A Microsoft Access database or project typically contains tables, queries and forms that are used to view, input and modify data, macros, different reports and other objects. You can test your Microsoft Access databases (projects) in the same way you would test any other Windows application: by simulating mouse clicks and keystrokes. Also, you can use low-level procedures, manual tests and other features provided by TestComplete to test black-box applications.
To obtain access to elements of a Microsoft Access form and to an element’s properties and methods, you should use the MSAA Open Applications plug-in or work with Microsoft Access via COM. Most likely, you will use these technologies together, since MSAA does not provide access to internal properties and methods while the COM-based approach does not let you simulate user actions. In this article, I’ll explain how you can work with elements of Access forms via MSAA.
This article uses the Northwind database project that is shipped with Microsoft Access 2003.
Before you start simulating user actions, you have to obtain access to the desired UI forms and elements. If you explore a Microsoft Access database or project in the Object Browser, you will see that by default, TestComplete can access application forms, but it does not have access to form elements:
You need a way to make the form elements visible to TestComplete in order to simulate actions over them.
To access form elements, use TestComplete’s MSAA Open Applications plug-in. Since Microsoft Access supports Microsoft Active Accessibility, you can use the MSAA engine to access form elements. Open the File | Install Extensions dialog and check if the plug-in is installed in TestComplete.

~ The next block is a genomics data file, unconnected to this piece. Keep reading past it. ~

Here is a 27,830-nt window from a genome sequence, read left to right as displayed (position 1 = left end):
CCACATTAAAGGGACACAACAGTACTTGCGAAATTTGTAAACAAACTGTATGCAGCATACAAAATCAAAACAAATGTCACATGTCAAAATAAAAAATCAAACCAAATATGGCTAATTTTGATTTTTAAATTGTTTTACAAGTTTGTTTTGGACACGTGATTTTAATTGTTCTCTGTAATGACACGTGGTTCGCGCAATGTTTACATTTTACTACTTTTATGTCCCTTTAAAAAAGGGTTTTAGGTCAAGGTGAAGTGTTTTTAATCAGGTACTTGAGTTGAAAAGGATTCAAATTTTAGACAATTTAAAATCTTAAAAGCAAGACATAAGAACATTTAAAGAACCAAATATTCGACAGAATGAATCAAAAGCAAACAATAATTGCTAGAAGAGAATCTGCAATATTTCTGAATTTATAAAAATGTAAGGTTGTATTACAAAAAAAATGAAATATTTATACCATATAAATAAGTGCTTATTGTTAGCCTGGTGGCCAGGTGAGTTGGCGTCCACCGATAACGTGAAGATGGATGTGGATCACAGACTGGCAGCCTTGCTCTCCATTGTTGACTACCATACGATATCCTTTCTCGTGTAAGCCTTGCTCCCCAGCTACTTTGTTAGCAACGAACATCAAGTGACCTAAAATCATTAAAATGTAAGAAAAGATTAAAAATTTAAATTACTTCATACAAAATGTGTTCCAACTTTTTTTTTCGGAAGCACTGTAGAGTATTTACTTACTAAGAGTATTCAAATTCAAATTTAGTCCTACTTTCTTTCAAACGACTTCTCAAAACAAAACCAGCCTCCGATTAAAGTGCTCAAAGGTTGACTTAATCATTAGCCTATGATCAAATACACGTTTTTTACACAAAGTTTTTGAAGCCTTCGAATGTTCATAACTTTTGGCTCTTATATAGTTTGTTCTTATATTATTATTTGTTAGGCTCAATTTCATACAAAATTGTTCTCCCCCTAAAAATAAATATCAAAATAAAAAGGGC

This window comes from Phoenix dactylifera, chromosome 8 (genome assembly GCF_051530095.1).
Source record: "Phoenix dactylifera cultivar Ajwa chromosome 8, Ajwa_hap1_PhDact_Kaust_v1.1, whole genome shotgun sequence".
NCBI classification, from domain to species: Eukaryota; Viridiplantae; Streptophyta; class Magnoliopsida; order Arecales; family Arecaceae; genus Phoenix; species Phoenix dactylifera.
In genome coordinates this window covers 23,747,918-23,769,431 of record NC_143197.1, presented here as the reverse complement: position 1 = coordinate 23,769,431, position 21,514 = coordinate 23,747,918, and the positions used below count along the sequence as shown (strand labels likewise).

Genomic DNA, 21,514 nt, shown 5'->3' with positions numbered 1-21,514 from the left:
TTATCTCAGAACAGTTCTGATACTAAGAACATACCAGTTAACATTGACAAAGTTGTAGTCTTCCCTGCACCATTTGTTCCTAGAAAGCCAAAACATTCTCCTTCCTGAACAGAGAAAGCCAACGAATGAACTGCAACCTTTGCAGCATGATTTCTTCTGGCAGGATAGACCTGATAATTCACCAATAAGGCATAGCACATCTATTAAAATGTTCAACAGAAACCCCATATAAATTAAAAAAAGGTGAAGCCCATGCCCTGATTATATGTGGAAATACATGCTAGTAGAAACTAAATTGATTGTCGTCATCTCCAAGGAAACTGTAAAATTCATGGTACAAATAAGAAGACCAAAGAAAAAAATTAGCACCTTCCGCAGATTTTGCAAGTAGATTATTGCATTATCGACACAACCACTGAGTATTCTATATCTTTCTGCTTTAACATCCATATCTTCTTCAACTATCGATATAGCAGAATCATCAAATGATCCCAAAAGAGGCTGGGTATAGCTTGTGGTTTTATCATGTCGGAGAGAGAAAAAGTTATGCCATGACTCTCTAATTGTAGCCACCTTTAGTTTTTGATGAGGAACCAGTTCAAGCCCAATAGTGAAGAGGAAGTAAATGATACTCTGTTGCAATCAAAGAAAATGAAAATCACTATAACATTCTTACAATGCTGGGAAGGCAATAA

After you make sure the plug-in is installed, you need to change project settings in order for TestComplete to be able to apply the MSAA engine to Microsoft Access windows. To do this:
- Right-click your project in the Project Explorer panel and choose Edit | Properties from the context menu. TestComplete will open the Project Properties edit page in the Workspace panel.
- On the edit page, select MSAA Open Applications from the list on the left. This will open the project’s MSAA options for editing.
- Select the check box corresponding to the asterisk (*) class name. TestComplete will then use the MSAA engine to expose methods and properties of any existing window.
- Save all the changes, for example, by pressing Ctrl+S or by selecting File | Save All from TestComplete’s main menu.
TestComplete now has access to the form elements. These elements are accessible via the MSAA engine and are marked with the icon. The name of each MSAA node consists of a prefix that specifies the element’s accessible role followed by an underscore and the element’s accessible name. For instance, in the figure below, the
MSAAObject("btn_Products") object corresponds to the Products button of the Main Switchboard form of the Northwind database:
If the element does not have an accessible name, TestComplete generates and assigns a name to it.
MSAAObject("btn_Products") object contains methods and properties exposed by the MSAA Open Applications plug-in as well as methods, properties and actions provided by TestComplete for onscreen objects. The actions provided by TestComplete include the
DblClick and other “click” actions that you can use to simulate user actions over a button. The following code demonstrates how you can simulate a mouse click over the Products button of the Main Switchboard form:
To simulate user input into the Bill To box and into the Products and Quantity columns in the Orders form of the Northwind database, you can use the code below. To execute this code, the Main Switchboard form of the Northwind database must be visible on screen.
Simulating user actions over Microsoft Access forms does not differ much from simulating user actions over ordinary Win32 controls. The key point is to specify the MSAA engine’s settings so that TestComplete can access form elements.